This workshop is informed by the consideration that the recent economic crisis has once again raised a long-debated and controversial issue in democratic theory: the relationship between democracy and capitalism. While the relative prosperity of the 1980s and 1990s and the accompanying expansion of liberal democracy across the globe (in particular in the post-Soviet Bloc) appeared to some extent to have resolved this argument in favour of those who maintain an essential congruence between democracy and capitalism, the recent deep economic downturn has however called into question once again whether a meaningful democratic politics is possible at all in capitalist conditions. Concerns about economic instability (heightened by the globalization of markets), deep-rooted and stark inequalities, an excessive focus on the pursuit of profit and the accompanying corruption of public institutions that are nominally supposed to act in the common interest are all subjects of public discourse across the world today as a consequence of the crisis. The recent statements of Party leaders in the UK calling for ‘capitalism with a conscience’ (David Cameron) and ‘responsible capitalism’ (Ed Miliband) are adequate testimony to this. The above are of course familiar themes in the incompatibility thesis and it is in this context that this workshop sets out to revisit this crucial issue in democratic theory and to re-examine democracy’s relationship with capitalism.
The first two panels of the workshops will begin by considering the question of the relationship between democracy and capitalism in an historical perspective, re-examining the arguments propounded by proponents of compatibility and incompatibility that have perhaps been too long neglected in democratic theory and appear particularly relevant today. In this part of the workshop it is envisaged that there will be scope to explore a range of diverse accounts of the relationship between capitalism and democracy including for example those inspired by conservative, liberal, Marxist, republican and social-democratic traditions in political thought. The aim here is to reconsider historical debates in light of the current crisis taking adequate account of the context in which they emerged.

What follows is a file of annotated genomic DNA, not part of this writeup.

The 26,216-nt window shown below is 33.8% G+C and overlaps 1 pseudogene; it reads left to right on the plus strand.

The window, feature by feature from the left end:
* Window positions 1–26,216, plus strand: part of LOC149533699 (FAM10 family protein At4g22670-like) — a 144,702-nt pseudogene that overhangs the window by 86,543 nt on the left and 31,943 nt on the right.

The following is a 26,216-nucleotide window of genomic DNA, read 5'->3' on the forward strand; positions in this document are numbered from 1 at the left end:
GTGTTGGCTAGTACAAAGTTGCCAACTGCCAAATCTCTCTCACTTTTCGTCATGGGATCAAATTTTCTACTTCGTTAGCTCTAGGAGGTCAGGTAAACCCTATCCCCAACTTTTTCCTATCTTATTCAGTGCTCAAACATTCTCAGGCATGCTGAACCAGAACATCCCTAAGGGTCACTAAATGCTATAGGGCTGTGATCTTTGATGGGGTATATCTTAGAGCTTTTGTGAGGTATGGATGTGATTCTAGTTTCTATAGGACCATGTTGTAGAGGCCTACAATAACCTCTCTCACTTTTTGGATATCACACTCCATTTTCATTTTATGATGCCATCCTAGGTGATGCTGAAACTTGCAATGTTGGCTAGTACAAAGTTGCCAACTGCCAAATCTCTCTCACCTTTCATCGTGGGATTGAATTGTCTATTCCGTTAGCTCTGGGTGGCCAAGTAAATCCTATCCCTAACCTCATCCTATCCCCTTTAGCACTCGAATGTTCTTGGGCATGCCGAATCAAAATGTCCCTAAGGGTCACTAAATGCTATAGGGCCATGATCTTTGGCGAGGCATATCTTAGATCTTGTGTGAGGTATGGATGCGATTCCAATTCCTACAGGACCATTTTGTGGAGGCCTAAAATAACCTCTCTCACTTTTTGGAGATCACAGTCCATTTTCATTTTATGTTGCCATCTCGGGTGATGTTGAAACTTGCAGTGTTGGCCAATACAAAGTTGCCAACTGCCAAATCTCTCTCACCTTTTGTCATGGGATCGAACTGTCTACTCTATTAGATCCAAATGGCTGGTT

The second two panels of the workshop will be dedicated to considering the question from a contemporary perspective. Here the focus will be on the transformation of capitalism in the modern period and the onset of another major economic crisis, exploring the consequences of this for democracy and democratic theory. In this part of the workshop there will be scope for examining the (uneven) globalization of capitalism, what some have seen as its ‘neo-liberalization’ and to consider whether more recent theories of democracy (including deliberative democracy and cosmopolitan democracy) are adequately equipped to confront the challenges that these forms of capitalism present.
Geoff Kennedy (Durham)
Mark McNally (West of Scotland)